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Is Acupuncture an effective treatment for chronic low back pain?

Posted on April 19, 2018

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This blog is a critical appraisal of the following randomized trial: Acupuncture in patients with chronic low back pain

Background

Lower back pain (LBP) is one of the most common Musculoskeletal (MSK) conditions and there are many different methods and techniques that are utilized to treat LBP. Acupuncture, a treatment that has its history rooted in ancient Chinese medicine, has in recent years been distilled to an acceptable form of complementary or alternative medicine for pain relief.

This study aims to add to the ongoing discussion within physiotherapist circles as to the efficacy of acupuncture as a modality of treatment.

What was the study?

The Randomised Control Trial (Brinkhaus et al., 2006) investigated the use of acupuncture in treating chronic LBP over an eight-week period, with the control group being either superficial needling or a waiting list control. The primary outcome variable was a visual analog scale (VAS) ranging from 0-100 mm.

There were a total of 298 participants of which 67.8% were female and 32.2% male.  The acupuncture was administered by specialist acupuncture physicians (defined as having at least 140 hours of acupuncture training) in 30 outpatient hours of acupuncture training centres in which each patient had 12 sessions over the 8 week treatment period.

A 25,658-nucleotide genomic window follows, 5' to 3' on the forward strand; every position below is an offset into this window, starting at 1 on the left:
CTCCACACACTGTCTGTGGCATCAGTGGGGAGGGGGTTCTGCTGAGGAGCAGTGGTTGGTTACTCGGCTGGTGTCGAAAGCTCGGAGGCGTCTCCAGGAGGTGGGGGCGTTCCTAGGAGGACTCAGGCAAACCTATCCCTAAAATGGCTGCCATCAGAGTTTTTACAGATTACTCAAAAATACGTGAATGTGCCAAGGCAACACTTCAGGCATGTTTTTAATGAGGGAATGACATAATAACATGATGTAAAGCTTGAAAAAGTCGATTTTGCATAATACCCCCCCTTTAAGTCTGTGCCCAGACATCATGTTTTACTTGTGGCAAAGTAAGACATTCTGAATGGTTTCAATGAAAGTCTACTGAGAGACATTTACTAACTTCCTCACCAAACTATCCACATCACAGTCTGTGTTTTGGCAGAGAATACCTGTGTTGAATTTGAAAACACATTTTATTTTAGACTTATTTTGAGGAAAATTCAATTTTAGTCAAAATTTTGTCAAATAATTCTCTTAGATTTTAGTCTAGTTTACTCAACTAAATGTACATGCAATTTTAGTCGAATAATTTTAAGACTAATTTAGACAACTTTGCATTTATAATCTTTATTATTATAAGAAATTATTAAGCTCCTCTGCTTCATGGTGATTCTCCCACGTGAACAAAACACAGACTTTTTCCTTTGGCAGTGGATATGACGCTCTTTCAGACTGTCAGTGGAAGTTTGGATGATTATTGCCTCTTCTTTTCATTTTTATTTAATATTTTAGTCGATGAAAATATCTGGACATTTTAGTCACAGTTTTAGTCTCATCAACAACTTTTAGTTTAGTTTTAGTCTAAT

Results

The difference for the intervention vs. sham acupuncture was 5.1 mm (95% confidence interval, −3.7 to 13.9 mm; P = 0.26) which in terms of this study is statistically insignificant. However, the acupuncture group vs the waiting list group highlighted a statistically significant difference of 21.7 mm (95% confidence interval, 13.9-30.0 mm; P<.001).

Critical Analysis

The primary outcome variable was the change in VAS and this was measured via standardized questionnaires before treatment and at 8, 26 and 52 weeks after randomization. VAS is often used in clinical settings to gauge pain levels. It allows for the patient to decide whether or not their pain has increased or decreased and the self reporting aspect of VAS is an acceptable outcome measure.

Patients were randomized in a 2:1:1 (acupuncture: minimal acupuncture: waiting list) ratio by a centralized telephone randomization procedure. The randomization method is considered thorough and thus eliminated the potential for selection bias, however, the population that were used may have already been bias in favour of acupuncture. The majority of recruitment of participants was done by an advertisement in a newspaper. Those that applied to receive treatment may have had a preconceived idea of the effectiveness it would have on them and therefore the population used may not have been objective.

It was blinded as far as possible for the patient and the study acknowledged that it would not be possible to blind the physicians due to the nature of the intervention; however the outcome measures were assessed independently.